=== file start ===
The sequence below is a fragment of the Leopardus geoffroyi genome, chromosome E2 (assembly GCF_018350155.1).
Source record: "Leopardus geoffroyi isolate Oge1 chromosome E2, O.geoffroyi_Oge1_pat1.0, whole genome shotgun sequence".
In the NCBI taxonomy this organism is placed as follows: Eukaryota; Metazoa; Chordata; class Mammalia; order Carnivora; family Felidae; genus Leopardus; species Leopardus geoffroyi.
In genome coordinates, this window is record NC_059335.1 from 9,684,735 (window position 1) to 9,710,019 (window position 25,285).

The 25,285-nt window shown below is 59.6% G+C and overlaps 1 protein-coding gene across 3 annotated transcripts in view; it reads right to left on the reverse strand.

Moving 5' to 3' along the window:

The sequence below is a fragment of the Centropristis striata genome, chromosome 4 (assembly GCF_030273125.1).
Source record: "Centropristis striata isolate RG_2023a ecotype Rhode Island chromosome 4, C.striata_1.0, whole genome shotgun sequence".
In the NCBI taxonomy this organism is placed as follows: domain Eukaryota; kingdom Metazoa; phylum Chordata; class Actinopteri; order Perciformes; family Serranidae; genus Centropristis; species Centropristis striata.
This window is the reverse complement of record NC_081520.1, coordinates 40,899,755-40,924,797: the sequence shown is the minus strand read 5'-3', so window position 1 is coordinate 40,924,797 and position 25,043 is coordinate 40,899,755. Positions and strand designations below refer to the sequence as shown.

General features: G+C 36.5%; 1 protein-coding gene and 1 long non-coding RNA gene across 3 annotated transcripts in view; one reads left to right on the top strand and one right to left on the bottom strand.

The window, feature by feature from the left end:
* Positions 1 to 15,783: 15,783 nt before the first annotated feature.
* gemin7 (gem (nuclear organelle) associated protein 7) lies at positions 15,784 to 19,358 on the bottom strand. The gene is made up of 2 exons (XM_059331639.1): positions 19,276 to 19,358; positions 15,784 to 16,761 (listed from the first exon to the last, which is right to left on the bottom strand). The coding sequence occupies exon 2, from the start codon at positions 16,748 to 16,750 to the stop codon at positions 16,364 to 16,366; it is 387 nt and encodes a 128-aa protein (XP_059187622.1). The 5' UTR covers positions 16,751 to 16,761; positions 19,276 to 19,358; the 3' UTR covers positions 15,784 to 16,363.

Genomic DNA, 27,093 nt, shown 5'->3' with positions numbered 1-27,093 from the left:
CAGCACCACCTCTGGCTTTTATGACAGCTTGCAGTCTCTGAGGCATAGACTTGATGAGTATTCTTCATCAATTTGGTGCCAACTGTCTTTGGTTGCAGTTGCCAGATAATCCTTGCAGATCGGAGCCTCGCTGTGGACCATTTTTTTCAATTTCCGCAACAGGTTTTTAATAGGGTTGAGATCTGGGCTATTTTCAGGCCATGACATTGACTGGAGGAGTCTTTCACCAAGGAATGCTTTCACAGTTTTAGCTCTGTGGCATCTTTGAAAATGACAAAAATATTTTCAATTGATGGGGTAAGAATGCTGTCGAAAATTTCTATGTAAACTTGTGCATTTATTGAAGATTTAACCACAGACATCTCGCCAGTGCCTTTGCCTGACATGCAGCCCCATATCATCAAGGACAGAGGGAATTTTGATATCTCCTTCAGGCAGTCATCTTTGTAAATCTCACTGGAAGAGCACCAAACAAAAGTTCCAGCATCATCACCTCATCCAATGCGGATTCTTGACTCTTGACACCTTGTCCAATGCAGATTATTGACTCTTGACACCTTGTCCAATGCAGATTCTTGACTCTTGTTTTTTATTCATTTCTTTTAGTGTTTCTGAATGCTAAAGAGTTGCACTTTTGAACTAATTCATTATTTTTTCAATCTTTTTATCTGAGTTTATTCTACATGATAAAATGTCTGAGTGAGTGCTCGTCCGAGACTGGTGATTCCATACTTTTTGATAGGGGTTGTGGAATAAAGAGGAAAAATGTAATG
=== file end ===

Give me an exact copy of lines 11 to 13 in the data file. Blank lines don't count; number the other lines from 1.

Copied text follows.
General features: G+C 36.5%; 1 protein-coding gene and 1 long non-coding RNA gene across 3 annotated transcripts in view; one reads left to right on the top strand and one right to left on the bottom strand.

The window, feature by feature from the left end:
* Positions 1 to 15,783: 15,783 nt before the first annotated feature.